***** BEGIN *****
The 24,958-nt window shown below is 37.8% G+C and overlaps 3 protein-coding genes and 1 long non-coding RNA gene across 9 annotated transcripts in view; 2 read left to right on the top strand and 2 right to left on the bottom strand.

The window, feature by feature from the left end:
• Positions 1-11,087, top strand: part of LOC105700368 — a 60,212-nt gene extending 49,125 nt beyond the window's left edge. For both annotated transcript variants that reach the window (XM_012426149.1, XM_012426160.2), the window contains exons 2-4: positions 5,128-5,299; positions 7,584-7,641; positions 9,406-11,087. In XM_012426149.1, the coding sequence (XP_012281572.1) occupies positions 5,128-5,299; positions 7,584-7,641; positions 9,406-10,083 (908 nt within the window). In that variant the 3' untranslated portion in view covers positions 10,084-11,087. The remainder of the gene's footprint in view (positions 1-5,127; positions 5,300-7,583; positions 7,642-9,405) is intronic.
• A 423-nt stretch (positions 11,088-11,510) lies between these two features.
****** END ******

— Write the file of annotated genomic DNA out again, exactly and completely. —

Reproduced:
The 24,958-nt window shown below is 37.8% G+C and overlaps 3 protein-coding genes and 1 long non-coding RNA gene across 9 annotated transcripts in view; 2 read left to right on the top strand and 2 right to left on the bottom strand.

The window, feature by feature from the left end:
• Positions 1-11,087, top strand: part of LOC105700368 — a 60,212-nt gene extending 49,125 nt beyond the window's left edge. For both annotated transcript variants that reach the window (XM_012426149.1, XM_012426160.2), the window contains exons 2-4: positions 5,128-5,299; positions 7,584-7,641; positions 9,406-11,087. In XM_012426149.1, the coding sequence (XP_012281572.1) occupies positions 5,128-5,299; positions 7,584-7,641; positions 9,406-10,083 (908 nt within the window). In that variant the 3' untranslated portion in view covers positions 10,084-11,087. The remainder of the gene's footprint in view (positions 1-5,127; positions 5,300-7,583; positions 7,642-9,405) is intronic.
• A 423-nt stretch (positions 11,088-11,510) lies between these two features.